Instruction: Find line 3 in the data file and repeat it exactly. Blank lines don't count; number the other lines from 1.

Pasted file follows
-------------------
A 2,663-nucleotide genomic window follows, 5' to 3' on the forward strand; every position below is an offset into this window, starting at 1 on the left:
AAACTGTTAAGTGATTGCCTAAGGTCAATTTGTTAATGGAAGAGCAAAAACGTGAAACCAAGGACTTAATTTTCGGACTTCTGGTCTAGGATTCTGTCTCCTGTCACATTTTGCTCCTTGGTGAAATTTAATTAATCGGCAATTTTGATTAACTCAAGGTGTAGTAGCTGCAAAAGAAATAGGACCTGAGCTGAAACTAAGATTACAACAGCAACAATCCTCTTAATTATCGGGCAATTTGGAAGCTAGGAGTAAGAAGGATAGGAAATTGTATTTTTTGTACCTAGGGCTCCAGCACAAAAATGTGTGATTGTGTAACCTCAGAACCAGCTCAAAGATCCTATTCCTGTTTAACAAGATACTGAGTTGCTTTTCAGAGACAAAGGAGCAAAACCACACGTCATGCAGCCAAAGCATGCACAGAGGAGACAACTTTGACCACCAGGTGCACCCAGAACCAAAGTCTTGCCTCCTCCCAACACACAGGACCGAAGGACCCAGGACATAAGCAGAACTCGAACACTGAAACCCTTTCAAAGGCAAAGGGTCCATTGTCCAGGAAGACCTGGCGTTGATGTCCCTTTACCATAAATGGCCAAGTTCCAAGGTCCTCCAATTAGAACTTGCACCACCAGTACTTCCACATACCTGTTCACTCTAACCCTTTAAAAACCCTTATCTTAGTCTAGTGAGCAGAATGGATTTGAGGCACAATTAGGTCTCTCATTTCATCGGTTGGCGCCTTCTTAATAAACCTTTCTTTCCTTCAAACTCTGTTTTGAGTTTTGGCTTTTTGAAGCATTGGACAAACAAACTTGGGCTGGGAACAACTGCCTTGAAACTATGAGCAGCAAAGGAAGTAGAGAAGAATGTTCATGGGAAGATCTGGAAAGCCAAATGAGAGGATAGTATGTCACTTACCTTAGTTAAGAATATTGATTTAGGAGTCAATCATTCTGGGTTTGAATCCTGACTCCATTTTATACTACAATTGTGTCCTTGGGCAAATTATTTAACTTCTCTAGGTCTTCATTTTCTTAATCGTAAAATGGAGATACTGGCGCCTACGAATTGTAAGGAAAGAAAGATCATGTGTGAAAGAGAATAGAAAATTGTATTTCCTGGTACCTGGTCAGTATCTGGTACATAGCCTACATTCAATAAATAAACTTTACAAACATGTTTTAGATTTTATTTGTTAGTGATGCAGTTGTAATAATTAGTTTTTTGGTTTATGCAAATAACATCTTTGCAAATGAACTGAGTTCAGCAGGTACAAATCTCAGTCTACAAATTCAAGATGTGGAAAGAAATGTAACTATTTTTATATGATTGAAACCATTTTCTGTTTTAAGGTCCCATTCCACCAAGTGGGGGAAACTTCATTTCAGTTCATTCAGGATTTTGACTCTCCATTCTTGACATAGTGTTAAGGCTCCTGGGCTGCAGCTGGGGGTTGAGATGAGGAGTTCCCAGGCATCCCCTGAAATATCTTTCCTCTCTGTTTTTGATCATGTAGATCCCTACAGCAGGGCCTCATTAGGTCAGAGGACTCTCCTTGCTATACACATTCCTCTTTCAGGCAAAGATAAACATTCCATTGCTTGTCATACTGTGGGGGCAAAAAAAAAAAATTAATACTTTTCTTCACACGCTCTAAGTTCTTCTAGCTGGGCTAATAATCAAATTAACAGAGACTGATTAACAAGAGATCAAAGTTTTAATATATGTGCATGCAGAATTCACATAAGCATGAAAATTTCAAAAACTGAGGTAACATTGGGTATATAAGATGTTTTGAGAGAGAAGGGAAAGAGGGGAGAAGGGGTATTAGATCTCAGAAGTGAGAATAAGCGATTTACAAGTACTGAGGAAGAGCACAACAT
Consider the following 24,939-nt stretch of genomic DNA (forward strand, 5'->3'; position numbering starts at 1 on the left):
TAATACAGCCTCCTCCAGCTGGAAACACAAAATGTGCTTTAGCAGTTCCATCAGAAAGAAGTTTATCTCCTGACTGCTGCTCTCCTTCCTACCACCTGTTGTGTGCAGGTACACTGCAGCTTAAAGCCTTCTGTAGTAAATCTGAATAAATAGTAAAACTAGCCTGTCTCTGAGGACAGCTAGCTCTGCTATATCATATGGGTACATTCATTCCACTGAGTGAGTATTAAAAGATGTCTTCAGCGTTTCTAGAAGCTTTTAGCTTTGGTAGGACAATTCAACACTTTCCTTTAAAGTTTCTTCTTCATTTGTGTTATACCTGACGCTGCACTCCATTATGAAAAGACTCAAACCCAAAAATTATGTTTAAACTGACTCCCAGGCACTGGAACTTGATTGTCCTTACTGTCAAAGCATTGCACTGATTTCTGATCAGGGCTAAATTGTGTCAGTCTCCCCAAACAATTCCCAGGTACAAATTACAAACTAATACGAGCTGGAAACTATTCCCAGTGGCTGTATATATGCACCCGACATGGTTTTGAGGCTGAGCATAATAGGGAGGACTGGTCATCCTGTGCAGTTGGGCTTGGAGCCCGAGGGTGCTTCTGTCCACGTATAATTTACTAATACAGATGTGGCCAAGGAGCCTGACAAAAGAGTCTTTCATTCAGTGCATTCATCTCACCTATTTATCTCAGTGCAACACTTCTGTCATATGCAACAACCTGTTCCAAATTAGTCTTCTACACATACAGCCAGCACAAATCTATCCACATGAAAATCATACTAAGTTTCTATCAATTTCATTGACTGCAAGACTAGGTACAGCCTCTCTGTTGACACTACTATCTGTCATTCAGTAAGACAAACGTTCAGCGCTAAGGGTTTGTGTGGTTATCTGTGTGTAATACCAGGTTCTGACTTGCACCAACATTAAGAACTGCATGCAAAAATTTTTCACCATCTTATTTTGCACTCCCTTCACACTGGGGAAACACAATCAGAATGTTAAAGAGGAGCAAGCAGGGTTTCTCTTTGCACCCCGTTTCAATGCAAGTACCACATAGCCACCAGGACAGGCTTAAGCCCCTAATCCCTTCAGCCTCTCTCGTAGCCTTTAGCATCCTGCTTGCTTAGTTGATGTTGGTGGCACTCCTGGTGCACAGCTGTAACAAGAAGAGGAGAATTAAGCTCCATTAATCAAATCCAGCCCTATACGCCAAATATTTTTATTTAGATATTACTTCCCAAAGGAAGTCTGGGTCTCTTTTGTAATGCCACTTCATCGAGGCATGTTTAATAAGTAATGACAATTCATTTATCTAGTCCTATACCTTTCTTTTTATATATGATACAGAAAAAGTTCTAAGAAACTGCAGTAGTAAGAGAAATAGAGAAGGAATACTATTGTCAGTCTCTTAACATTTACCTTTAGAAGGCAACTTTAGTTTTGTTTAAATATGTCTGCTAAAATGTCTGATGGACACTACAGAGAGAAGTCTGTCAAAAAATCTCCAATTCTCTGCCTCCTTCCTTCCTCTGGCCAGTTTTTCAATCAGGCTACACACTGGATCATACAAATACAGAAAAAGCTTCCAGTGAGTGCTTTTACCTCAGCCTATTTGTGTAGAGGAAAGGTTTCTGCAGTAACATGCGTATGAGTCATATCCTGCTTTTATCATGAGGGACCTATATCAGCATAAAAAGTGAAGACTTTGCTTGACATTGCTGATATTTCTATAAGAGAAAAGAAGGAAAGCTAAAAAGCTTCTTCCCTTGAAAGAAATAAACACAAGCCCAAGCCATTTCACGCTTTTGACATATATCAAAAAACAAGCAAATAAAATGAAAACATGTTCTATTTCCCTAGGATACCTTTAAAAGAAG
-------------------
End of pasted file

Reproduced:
Consider the following 24,939-nt stretch of genomic DNA (forward strand, 5'->3'; position numbering starts at 1 on the left):